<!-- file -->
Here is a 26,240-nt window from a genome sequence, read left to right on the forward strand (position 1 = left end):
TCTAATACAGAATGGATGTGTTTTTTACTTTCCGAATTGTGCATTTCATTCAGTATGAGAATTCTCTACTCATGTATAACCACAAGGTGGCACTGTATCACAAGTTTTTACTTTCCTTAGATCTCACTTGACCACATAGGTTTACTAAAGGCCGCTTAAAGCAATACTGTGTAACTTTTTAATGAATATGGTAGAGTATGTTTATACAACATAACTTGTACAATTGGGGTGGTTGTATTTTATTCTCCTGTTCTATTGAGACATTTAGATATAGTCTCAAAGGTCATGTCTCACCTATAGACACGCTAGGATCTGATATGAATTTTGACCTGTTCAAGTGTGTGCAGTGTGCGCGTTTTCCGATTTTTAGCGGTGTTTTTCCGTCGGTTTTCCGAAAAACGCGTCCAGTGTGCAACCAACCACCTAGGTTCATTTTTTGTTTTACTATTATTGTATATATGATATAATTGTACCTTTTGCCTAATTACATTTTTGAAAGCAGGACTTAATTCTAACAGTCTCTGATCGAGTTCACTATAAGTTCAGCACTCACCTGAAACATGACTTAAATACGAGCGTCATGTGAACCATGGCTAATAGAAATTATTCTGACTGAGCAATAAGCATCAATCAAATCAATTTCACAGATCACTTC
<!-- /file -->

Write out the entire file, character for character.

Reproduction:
Here is a 26,240-nt window from a genome sequence, read left to right on the forward strand (position 1 = left end):
TCTAATACAGAATGGATGTGTTTTTTACTTTCCGAATTGTGCATTTCATTCAGTATGAGAATTCTCTACTCATGTATAACCACAAGGTGGCACTGTATCACAAGTTTTTACTTTCCTTAGATCTCACTTGACCACATAGGTTTACTAAAGGCCGCTTAAAGCAATACTGTGTAACTTTTTAATGAATATGGTAGAGTATGTTTATACAACATAACTTGTACAATTGGGGTGGTTGTATTTTATTCTCCTGTTCTATTGAGACATTTAGATATAGTCTCAAAGGTCATGTCTCACCTATAGACACGCTAGGATCTGATATGAATTTTGACCTGTTCAAGTGTGTGCAGTGTGCGCGTTTTCCGATTTTTAGCGGTGTTTTTCCGTCGGTTTTCCGAAAAACGCGTCCAGTGTGCAACCAACCACCTAGGTTCATTTTTTGTTTTACTATTATTGTATATATGATATAATTGTACCTTTTGCCTAATTACATTTTTGAAAGCAGGACTTAATTCTAACAGTCTCTGATCGAGTTCACTATAAGTTCAGCACTCACCTGAAACATGACTTAAATACGAGCGTCATGTGAACCATGGCTAATAGAAATTATTCTGACTGAGCAATAAGCATCAATCAAATCAATTTCACAGATCACTTC